Even when trash cans are overflowing, bugs help keep New York clean. Photo by pisaphotography/Shutterstock
NEW YORK, Dec. 2 (UPI) -- For junk food-loving insects, New York City is the place to be. According to new research, urban-dwelling bugs -- millipedes, ants, spiders and cockroaches -- roaming a 150-block stretch of the Broadway/West Street corridor consume the equivalent of 60,000 hotdogs each year.
Yes, it's not just rodents that keep keep half-eaten hot dogs, potato chips, and cookies from accumulating -- preventing parks and road medians from becoming wastelands of rotting food. According to scientists at North Carolina State University, insects do their part, too.
"If insects weren't eating all of this food, it would accumulate and be foul," lead study author Elsa Youngsteadt, an entomologist at North Carolina State, told National Geographic.
Researchers measured the waste-reduction contributions of insects by observing their consumption of human foods in a controlled setting. Scientists recreated a series of city medians and sidewalks in the lab and placed Ruffles potato chips, Nabisco Nilla Wafers and Oscar Mayer Extra Lean Franks out for the taking.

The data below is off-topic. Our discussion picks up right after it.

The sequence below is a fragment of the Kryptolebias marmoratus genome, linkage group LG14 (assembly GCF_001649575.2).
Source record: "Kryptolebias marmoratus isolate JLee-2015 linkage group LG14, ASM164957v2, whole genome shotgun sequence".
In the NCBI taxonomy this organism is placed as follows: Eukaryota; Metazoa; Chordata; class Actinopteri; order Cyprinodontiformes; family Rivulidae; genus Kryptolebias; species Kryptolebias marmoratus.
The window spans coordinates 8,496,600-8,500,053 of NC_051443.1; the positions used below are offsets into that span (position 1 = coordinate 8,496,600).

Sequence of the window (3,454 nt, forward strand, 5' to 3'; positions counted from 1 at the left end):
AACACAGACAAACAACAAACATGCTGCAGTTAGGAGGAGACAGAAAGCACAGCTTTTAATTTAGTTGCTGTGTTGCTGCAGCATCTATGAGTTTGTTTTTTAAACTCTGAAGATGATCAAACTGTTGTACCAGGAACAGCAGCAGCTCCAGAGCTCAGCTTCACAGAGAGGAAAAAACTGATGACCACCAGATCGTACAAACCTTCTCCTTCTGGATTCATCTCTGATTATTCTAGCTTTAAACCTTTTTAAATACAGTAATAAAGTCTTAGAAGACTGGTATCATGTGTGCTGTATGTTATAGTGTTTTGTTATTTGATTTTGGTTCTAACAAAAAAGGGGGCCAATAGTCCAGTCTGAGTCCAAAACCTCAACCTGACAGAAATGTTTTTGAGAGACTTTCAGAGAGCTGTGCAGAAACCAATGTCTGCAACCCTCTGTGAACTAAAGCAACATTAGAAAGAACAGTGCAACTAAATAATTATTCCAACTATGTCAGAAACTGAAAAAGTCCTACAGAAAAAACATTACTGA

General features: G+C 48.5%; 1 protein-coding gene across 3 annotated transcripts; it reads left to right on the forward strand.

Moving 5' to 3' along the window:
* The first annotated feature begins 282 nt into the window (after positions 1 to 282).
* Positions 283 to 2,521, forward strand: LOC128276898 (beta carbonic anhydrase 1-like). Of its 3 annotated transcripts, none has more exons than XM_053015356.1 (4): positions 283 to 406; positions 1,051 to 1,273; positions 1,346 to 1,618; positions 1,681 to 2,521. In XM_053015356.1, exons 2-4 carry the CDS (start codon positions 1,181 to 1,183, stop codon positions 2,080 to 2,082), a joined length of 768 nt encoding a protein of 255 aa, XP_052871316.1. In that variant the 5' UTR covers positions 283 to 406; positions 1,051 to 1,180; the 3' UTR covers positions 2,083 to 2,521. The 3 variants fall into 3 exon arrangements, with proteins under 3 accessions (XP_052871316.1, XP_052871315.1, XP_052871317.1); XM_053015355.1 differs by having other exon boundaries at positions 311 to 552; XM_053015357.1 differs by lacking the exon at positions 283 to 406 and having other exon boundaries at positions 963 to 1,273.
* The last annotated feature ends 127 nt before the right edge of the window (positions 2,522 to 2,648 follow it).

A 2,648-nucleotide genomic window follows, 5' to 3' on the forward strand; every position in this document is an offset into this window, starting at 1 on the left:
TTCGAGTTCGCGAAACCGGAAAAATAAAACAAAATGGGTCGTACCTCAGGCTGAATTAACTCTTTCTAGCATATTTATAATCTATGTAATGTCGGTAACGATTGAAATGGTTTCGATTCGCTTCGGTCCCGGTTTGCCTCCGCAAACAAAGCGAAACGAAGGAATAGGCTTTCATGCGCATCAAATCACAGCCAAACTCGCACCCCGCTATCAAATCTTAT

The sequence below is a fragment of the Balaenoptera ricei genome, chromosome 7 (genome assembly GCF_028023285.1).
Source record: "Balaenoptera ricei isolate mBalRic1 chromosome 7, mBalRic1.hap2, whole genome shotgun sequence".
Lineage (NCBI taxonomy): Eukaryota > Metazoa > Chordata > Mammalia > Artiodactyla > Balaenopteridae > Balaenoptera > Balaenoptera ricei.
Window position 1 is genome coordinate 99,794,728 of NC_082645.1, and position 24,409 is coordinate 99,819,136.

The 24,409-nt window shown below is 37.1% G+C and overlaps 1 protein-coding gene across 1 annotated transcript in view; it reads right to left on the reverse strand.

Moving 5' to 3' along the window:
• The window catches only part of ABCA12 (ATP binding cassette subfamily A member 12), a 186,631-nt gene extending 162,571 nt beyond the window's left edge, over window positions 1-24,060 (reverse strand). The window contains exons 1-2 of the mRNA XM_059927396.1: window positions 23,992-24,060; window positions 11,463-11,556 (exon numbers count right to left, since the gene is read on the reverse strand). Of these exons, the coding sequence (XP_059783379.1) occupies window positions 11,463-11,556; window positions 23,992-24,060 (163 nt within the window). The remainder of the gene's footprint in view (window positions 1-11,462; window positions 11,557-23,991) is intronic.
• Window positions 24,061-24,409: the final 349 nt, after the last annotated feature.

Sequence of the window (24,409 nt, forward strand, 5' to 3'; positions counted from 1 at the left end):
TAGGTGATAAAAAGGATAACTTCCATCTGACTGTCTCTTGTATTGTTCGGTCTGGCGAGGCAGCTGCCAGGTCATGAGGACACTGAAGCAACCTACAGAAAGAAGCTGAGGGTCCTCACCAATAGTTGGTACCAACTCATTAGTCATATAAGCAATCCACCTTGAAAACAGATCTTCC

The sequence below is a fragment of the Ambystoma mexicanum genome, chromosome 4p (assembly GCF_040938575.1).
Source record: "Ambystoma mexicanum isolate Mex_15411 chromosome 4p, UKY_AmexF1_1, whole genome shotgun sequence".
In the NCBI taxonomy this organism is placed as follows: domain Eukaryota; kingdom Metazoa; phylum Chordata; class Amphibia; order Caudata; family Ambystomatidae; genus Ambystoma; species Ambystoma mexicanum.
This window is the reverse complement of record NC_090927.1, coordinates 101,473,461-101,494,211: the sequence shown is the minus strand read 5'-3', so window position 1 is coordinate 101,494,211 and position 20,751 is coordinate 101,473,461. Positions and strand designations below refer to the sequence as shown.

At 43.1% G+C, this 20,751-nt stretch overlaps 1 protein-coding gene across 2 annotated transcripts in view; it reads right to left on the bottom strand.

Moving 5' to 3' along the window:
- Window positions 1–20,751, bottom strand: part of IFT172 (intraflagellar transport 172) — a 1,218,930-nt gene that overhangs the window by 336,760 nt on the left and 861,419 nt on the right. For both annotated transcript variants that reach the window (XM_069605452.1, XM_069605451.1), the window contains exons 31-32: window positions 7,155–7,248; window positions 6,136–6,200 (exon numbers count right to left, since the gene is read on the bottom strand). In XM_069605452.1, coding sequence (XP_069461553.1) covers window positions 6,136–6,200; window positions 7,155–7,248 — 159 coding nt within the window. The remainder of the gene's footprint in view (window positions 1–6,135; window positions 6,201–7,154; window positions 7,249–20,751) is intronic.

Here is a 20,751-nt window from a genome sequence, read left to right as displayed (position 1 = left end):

In one of the experiments, the food was protected by a cage, allowing only the arthropods (a variety of insects and arachnids) to access the edible refuse. In a separate setting, arthropods and animals (a variety of rodents) were both given unfettered access to the junk food. Alone, the arthropods consumed 34 percent of the food. In tandem, the animals consumed 80 percent.
But combining their observations from the lab with knowledge of how many and what kinds of insects populate the scalable ecosystem of a city block, the researchers were able to estimate the total street cleaning support of cement-crawlers in the city.
The takeaway: the role of insects in keeping city streets, sidewalks, parks and playgrounds free of garbage is considerable.
Youngsteadt hopes the findings are just the beginning of a prolonged effort to better understand the urban ecosystem.
"More than half the world's population lives in cities," she told The New York Times, "and we have to decide how the organisms that live around us provide services or disservices to us."
Youngsteadt's research was published Tuesday in the journal Global Change Biology.